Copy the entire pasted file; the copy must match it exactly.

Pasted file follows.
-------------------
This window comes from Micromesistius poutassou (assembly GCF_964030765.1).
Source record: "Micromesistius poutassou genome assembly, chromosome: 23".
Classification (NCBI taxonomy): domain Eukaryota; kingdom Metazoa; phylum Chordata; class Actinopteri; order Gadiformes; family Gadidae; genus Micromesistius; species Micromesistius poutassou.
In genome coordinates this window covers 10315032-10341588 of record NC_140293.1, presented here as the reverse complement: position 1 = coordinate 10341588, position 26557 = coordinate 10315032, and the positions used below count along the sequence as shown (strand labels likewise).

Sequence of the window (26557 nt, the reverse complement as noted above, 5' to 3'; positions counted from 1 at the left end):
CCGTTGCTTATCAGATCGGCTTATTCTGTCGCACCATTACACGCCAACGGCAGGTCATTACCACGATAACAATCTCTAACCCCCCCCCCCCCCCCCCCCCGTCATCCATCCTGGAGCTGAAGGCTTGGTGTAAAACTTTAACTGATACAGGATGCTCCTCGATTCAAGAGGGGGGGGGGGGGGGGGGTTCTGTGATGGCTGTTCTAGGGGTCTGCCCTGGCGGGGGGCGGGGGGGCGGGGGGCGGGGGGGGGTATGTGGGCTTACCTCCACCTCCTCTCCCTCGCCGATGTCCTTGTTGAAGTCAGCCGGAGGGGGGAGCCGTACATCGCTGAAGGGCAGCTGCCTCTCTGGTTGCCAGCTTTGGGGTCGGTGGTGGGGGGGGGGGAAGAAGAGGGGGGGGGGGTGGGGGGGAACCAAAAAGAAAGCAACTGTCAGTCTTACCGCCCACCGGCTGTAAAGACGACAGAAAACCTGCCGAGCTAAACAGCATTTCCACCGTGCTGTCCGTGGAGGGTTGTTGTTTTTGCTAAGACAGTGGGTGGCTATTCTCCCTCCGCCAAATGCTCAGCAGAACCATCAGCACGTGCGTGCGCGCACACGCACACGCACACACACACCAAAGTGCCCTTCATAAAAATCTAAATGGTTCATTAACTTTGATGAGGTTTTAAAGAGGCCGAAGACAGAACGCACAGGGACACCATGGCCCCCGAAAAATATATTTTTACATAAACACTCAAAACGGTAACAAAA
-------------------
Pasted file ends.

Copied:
This window comes from Micromesistius poutassou (assembly GCF_964030765.1).
Source record: "Micromesistius poutassou genome assembly, chromosome: 23".
Classification (NCBI taxonomy): domain Eukaryota; kingdom Metazoa; phylum Chordata; class Actinopteri; order Gadiformes; family Gadidae; genus Micromesistius; species Micromesistius poutassou.
In genome coordinates this window covers 10315032-10341588 of record NC_140293.1, presented here as the reverse complement: position 1 = coordinate 10341588, position 26557 = coordinate 10315032, and the positions used below count along the sequence as shown (strand labels likewise).

Sequence of the window (26557 nt, the reverse complement as noted above, 5' to 3'; positions counted from 1 at the left end):
CCGTTGCTTATCAGATCGGCTTATTCTGTCGCACCATTACACGCCAACGGCAGGTCATTACCACGATAACAATCTCTAACCCCCCCCCCCCCCCCCCCCCGTCATCCATCCTGGAGCTGAAGGCTTGGTGTAAAACTTTAACTGATACAGGATGCTCCTCGATTCAAGAGGGGGGGGGGGGGGGGGGTTCTGTGATGGCTGTTCTAGGGGTCTGCCCTGGCGGGGGGCGGGGGGGCGGGGGGCGGGGGGGGGTATGTGGGCTTACCTCCACCTCCTCTCCCTCGCCGATGTCCTTGTTGAAGTCAGCCGGAGGGGGGAGCCGTACATCGCTGAAGGGCAGCTGCCTCTCTGGTTGCCAGCTTTGGGGTCGGTGGTGGGGGGGGGGGAAGAAGAGGGGGGGGGGGTGGGGGGGAACCAAAAAGAAAGCAACTGTCAGTCTTACCGCCCACCGGCTGTAAAGACGACAGAAAACCTGCCGAGCTAAACAGCATTTCCACCGTGCTGTCCGTGGAGGGTTGTTGTTTTTGCTAAGACAGTGGGTGGCTATTCTCCCTCCGCCAAATGCTCAGCAGAACCATCAGCACGTGCGTGCGCGCACACGCACACGCACACACACACCAAAGTGCCCTTCATAAAAATCTAAATGGTTCATTAACTTTGATGAGGTTTTAAAGAGGCCGAAGACAGAACGCACAGGGACACCATGGCCCCCGAAAAATATATTTTTACATAAACACTCAAAACGGTAACAAAA